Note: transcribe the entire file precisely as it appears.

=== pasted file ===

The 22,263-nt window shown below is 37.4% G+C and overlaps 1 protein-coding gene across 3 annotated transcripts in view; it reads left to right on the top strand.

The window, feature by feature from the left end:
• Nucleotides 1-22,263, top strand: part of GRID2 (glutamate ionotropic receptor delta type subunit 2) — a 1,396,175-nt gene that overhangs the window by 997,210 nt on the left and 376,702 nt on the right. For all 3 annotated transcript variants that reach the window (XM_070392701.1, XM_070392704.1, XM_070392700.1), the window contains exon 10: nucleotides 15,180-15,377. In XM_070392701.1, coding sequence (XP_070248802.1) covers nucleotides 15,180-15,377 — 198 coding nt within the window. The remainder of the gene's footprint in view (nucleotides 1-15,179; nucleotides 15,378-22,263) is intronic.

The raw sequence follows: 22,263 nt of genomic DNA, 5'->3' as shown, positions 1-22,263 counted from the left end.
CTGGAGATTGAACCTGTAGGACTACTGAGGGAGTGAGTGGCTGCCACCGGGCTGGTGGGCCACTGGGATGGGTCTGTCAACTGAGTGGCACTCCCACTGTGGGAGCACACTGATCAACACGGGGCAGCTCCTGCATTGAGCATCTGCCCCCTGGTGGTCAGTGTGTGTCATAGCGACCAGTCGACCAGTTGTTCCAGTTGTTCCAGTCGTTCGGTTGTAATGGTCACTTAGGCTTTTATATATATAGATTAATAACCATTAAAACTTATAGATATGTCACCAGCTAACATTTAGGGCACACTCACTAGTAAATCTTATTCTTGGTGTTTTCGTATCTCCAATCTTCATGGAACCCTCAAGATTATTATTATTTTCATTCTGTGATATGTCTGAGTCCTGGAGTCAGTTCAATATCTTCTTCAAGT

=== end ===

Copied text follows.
The 22,263-nt window shown below is 37.4% G+C and overlaps 1 protein-coding gene across 3 annotated transcripts in view; it reads left to right on the top strand.

The window, feature by feature from the left end:
• Nucleotides 1-22,263, top strand: part of GRID2 (glutamate ionotropic receptor delta type subunit 2) — a 1,396,175-nt gene that overhangs the window by 997,210 nt on the left and 376,702 nt on the right. For all 3 annotated transcript variants that reach the window (XM_070392701.1, XM_070392704.1, XM_070392700.1), the window contains exon 10: nucleotides 15,180-15,377. In XM_070392701.1, coding sequence (XP_070248802.1) covers nucleotides 15,180-15,377 — 198 coding nt within the window. The remainder of the gene's footprint in view (nucleotides 1-15,179; nucleotides 15,378-22,263) is intronic.

The raw sequence follows: 22,263 nt of genomic DNA, 5'->3' as shown, positions 1-22,263 counted from the left end.
CTGGAGATTGAACCTGTAGGACTACTGAGGGAGTGAGTGGCTGCCACCGGGCTGGTGGGCCACTGGGATGGGTCTGTCAACTGAGTGGCACTCCCACTGTGGGAGCACACTGATCAACACGGGGCAGCTCCTGCATTGAGCATCTGCCCCCTGGTGGTCAGTGTGTGTCATAGCGACCAGTCGACCAGTTGTTCCAGTTGTTCCAGTCGTTCGGTTGTAATGGTCACTTAGGCTTTTATATATATAGATTAATAACCATTAAAACTTATAGATATGTCACCAGCTAACATTTAGGGCACACTCACTAGTAAATCTTATTCTTGGTGTTTTCGTATCTCCAATCTTCATGGAACCCTCAAGATTATTATTATTTTCATTCTGTGATATGTCTGAGTCCTGGAGTCAGTTCAATATCTTCTTCAAGT